Joliet debates need for forensic audit
By Bob Okon firstname.lastname@example.org November 8, 2011 6:30PM
Updated: December 10, 2011 9:47AM
JOLIET — Does the Joliet city budget need a forensic audit?
City council members discussed the matter at length this week. Some suggested holding a voter referendum on the question. The possibility of putting nearly 20 years worth of casino tax income under review was discussed, too.
The matter will be reviewed again Monday when an accountant specializing in forensic audits speaks to the council.
Finding out just what a forensic audit is and how much it could cost are a couple of the questions the council will ask.
Councilwoman Jan Quillman first suggested a forensic audit during her unsuccessful bid for mayor in April.
She raised the issue again last week after a Herald-News story on the newly released city budget reported that Joliet’s cash reserves had grown beyond what council members realized when they voted for tax increases in September.
Quillman said a forensic audit was needed to restore “public trust” in the city’s budgeting process and such an audit would not have to be a sign that council members suspected something was amiss.
“A forensic audit can also be used as a diagnostic tool,” she said at a Monday special council meeting on the budget. “It can be used as a positive thing.”
Councilman Larry Hug added that people often ask what happened to all the casino tax revenue generated since 1992, and that matter could be put to a forensic audit as well.
“The public doesn’t understand and doesn’t believe that it was spent wisely,” Hug said.
Getting satisfactory answers from a forensic audit could be very expensive.
City Manager Thomas Thanas said Sikich, an Aurora-based accounting firm that will make next week’s presentation, charges anywhere from $95 to $275 an hour in the course of a forensic audit.
J. Bradley Sargent, a forensic accountant in Mokena and chair emeritus of the American Board of Forensic Accounting, told The Herald-News that the cost of a forensic audit varies widely depending on its scope.
But the fees could be “astronomical,” he said, for a forensic audit examining an entire city budget or tracking 20 years of casino tax dollars.
Typically, Sargent said, the goals of a forensic audit are narrowed down before it begins. A forensic audit examines a financial situation in much more detail than the typical annual audit of city finances. Individual documents such as purchasing orders are investigated. It takes time and money.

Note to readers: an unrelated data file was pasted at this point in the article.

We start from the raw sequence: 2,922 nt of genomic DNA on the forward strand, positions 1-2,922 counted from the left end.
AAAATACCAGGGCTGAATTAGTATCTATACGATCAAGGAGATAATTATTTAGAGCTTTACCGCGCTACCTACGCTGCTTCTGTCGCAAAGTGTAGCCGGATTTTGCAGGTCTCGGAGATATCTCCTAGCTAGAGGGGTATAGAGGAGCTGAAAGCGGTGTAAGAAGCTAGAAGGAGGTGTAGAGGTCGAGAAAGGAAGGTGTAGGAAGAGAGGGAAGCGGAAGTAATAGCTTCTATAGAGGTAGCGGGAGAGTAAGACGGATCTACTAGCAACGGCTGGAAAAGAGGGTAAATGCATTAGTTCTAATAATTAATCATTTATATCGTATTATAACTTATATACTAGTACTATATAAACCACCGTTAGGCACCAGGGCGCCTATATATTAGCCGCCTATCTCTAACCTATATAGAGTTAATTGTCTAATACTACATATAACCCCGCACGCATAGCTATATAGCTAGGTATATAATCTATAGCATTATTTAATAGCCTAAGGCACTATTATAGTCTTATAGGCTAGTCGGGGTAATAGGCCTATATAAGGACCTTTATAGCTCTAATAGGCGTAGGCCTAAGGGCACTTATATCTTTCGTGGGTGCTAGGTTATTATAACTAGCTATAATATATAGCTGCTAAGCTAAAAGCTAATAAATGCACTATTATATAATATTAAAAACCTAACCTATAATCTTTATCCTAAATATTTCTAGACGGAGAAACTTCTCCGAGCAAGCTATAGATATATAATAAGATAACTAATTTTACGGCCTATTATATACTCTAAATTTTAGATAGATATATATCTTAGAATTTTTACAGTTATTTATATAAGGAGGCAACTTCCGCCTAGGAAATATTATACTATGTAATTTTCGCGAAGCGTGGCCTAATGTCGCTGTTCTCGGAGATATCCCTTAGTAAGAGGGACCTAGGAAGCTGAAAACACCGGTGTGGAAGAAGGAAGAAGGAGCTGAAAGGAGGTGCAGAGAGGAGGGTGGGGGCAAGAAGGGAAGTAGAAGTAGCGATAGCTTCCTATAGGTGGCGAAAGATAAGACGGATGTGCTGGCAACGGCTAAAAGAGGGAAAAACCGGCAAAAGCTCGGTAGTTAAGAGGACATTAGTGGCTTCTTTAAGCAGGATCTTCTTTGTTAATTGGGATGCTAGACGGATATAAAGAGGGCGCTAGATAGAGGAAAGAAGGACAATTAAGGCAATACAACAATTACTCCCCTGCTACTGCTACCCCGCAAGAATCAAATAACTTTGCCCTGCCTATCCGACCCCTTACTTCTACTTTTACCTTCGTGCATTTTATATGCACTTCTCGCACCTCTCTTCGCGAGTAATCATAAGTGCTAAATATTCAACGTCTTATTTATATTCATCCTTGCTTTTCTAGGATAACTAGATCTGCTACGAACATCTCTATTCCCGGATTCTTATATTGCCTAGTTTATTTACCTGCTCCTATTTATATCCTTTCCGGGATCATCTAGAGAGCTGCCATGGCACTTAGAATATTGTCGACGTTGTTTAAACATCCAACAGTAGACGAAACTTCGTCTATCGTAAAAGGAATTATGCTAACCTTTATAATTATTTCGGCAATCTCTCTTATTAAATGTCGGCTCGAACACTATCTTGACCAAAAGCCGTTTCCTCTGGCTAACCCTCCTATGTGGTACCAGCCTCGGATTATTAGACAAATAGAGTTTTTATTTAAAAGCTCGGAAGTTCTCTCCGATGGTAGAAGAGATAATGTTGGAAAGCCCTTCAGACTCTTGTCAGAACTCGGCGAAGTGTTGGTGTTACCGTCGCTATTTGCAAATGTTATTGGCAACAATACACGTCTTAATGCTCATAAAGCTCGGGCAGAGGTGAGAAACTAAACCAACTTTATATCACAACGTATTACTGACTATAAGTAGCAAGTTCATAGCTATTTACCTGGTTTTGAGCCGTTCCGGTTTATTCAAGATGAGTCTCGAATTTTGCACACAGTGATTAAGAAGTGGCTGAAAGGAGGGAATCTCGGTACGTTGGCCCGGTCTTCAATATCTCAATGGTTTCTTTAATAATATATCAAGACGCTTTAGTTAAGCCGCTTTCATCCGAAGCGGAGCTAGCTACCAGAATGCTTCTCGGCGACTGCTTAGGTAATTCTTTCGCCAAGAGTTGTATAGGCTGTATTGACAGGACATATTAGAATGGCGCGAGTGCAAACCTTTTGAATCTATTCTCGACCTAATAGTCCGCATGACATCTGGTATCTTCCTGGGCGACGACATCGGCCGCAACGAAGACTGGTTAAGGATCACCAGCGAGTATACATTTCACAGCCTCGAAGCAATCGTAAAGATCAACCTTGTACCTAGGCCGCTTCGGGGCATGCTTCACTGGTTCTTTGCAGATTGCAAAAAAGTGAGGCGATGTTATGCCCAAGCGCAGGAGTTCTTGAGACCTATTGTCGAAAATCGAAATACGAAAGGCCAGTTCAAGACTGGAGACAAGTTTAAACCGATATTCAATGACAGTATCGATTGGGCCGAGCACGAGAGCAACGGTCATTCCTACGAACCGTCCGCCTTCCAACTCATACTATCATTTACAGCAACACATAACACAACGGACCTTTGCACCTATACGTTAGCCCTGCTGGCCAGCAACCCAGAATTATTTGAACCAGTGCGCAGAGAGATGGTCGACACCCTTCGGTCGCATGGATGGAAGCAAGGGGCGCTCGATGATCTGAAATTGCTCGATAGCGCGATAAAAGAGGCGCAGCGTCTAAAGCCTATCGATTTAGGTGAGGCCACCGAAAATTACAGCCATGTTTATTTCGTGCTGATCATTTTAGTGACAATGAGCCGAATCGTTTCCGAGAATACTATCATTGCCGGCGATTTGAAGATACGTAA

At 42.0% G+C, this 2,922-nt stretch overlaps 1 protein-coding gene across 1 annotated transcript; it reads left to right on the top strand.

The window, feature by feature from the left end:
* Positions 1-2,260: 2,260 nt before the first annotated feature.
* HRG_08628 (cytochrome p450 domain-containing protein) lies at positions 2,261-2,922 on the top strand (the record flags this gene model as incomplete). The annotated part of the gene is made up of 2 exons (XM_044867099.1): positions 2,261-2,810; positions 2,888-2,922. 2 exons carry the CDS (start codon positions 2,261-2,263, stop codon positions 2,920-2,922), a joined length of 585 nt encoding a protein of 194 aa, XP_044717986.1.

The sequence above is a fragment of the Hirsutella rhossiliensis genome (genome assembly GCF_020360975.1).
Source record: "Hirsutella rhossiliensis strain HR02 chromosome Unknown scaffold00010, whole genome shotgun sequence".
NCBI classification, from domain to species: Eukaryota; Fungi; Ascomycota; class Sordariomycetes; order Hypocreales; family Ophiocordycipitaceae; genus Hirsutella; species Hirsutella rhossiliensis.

“For someone to spend the money, there’s got to be some compelling evidence that something is wrong,” Sargent said.
Thanas has contended that the Herald-News article misrepresented the ongoing financial situation in the city. He points to an August mid-year report to the city council at a public meeting in which officials reported that the city would end 2011 with $9 million more in the bank than what was originally in the budget.
The Herald-News article, however, quoted council members saying they did not realize the full extent of the city’s cash reserves when voting on the tax increase in September. The proposed budget shows the city now expects to have $16.2 million more in the bank than it originally expected at the start of 2011.
Knowing it now does not seem to have made much difference in the council’s approach to budget cuts and taxes. While the council is divided over whether it needs a forensic audit, it is moving forward with budget cuts and showing no signs of reconsidering the divided 5-4 vote for a tax increase.
Thanas and other city budget-makers want to use the savings from 2011 to start next year with $25 million in a 60-day reserve fund. The rationale for that plan was laid out Monday, and no one on the council objected.
Mayor Thomas Giarrante opposes a forensic audit, saying it will only confirm the budget numbers the city already is working with.
“I just don’t see a reason for it,” he said.